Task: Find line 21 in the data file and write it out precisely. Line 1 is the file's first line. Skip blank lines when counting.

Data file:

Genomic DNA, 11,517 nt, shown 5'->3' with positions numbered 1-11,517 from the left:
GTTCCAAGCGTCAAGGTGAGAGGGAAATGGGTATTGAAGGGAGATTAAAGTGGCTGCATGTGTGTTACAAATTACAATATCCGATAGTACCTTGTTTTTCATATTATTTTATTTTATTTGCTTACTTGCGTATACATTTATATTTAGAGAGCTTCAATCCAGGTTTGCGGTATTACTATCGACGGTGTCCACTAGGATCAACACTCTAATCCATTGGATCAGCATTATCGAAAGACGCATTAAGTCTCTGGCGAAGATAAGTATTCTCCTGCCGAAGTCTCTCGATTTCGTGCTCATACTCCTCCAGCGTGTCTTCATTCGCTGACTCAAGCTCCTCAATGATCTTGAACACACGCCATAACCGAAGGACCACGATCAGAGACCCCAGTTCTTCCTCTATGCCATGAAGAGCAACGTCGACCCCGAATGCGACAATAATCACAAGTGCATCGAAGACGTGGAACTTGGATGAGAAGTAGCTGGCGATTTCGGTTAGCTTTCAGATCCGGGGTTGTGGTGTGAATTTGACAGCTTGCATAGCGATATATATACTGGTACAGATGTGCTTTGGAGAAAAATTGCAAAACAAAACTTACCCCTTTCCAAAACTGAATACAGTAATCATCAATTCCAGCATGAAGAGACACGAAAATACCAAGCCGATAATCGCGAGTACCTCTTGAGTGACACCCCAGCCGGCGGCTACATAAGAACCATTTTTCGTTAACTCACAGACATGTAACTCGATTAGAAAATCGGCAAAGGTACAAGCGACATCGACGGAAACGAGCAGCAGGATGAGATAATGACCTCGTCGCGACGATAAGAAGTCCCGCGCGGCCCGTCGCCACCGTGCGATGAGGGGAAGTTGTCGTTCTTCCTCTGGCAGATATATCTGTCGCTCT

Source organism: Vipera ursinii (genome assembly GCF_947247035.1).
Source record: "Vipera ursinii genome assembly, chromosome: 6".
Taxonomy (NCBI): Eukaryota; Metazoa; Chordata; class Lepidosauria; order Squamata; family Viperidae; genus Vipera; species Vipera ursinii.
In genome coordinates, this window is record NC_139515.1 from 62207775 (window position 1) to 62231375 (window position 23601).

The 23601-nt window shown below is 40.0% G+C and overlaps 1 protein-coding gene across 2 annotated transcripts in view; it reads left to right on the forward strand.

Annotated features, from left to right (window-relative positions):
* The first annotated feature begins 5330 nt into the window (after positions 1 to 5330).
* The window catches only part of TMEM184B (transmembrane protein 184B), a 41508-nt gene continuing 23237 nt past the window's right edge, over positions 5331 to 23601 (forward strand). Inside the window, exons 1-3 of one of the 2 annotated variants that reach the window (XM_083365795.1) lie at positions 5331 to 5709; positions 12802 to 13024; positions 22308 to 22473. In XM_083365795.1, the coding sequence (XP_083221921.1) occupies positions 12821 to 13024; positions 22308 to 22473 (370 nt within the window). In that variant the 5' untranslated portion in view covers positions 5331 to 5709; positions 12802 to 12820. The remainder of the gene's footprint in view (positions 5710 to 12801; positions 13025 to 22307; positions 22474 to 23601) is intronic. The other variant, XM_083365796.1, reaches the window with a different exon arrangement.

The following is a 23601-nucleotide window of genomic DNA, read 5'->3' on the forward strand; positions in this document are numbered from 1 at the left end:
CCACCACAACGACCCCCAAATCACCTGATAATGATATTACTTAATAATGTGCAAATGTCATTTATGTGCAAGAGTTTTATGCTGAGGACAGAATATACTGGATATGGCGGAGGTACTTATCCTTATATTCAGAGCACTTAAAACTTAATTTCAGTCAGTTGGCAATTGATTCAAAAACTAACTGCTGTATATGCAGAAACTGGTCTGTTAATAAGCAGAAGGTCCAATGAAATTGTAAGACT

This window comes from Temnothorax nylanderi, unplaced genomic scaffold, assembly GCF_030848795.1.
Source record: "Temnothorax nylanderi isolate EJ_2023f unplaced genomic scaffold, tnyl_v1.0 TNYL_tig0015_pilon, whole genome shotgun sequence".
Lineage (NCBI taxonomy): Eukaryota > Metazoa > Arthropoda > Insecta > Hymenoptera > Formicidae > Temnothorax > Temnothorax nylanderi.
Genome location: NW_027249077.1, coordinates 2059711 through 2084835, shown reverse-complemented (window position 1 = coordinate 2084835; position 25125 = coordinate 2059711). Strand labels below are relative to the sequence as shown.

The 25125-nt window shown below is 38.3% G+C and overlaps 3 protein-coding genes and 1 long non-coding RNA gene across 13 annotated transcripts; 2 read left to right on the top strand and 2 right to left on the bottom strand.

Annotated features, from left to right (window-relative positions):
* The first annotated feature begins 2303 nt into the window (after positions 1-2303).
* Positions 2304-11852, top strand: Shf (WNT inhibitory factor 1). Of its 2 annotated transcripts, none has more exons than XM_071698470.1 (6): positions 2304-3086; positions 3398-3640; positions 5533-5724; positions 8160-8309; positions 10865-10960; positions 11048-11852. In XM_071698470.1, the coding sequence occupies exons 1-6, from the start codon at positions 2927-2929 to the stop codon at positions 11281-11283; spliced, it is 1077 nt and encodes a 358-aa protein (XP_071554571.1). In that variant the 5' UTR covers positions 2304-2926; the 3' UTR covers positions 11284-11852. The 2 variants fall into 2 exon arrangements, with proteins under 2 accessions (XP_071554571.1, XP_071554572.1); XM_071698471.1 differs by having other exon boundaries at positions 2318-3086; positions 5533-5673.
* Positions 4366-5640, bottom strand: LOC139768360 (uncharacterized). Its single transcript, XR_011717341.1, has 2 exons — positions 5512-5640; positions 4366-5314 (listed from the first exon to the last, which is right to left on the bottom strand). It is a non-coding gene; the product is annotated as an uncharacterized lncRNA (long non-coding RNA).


* Positions 4366-5640, bottom strand: LOC139768360 (uncharacterized). Its single transcript, XR_011717341.1, has 2 exons — positions 5512-5640; positions 4366-5314 (listed from the first exon to the last, which is right to left on the bottom strand). It is a non-coding gene; the product is annotated as an uncharacterized lncRNA (long non-coding RNA).